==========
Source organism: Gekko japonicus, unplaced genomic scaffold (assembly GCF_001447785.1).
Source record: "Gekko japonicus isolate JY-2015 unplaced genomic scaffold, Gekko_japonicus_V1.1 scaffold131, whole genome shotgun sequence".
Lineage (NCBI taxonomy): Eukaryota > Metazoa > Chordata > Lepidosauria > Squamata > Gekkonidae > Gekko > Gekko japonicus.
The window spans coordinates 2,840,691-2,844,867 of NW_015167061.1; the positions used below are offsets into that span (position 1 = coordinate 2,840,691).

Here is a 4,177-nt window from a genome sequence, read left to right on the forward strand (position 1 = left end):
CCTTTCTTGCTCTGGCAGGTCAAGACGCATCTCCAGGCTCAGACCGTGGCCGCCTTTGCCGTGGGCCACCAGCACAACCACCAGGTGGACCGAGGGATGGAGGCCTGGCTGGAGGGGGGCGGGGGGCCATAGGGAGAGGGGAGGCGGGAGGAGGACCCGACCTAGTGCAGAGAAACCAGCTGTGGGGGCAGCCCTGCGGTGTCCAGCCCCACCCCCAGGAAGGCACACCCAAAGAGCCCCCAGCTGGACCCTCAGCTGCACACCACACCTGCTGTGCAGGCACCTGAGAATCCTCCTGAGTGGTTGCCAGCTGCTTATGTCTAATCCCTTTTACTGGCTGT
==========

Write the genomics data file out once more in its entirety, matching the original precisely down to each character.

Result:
Source organism: Gekko japonicus, unplaced genomic scaffold (assembly GCF_001447785.1).
Source record: "Gekko japonicus isolate JY-2015 unplaced genomic scaffold, Gekko_japonicus_V1.1 scaffold131, whole genome shotgun sequence".
Lineage (NCBI taxonomy): Eukaryota > Metazoa > Chordata > Lepidosauria > Squamata > Gekkonidae > Gekko > Gekko japonicus.
The window spans coordinates 2,840,691-2,844,867 of NW_015167061.1; the positions used below are offsets into that span (position 1 = coordinate 2,840,691).

Here is a 4,177-nt window from a genome sequence, read left to right on the forward strand (position 1 = left end):
CCTTTCTTGCTCTGGCAGGTCAAGACGCATCTCCAGGCTCAGACCGTGGCCGCCTTTGCCGTGGGCCACCAGCACAACCACCAGGTGGACCGAGGGATGGAGGCCTGGCTGGAGGGGGGCGGGGGGCCATAGGGAGAGGGGAGGCGGGAGGAGGACCCGACCTAGTGCAGAGAAACCAGCTGTGGGGGCAGCCCTGCGGTGTCCAGCCCCACCCCCAGGAAGGCACACCCAAAGAGCCCCCAGCTGGACCCTCAGCTGCACACCACACCTGCTGTGCAGGCACCTGAGAATCCTCCTGAGTGGTTGCCAGCTGCTTATGTCTAATCCCTTTTACTGGCTGT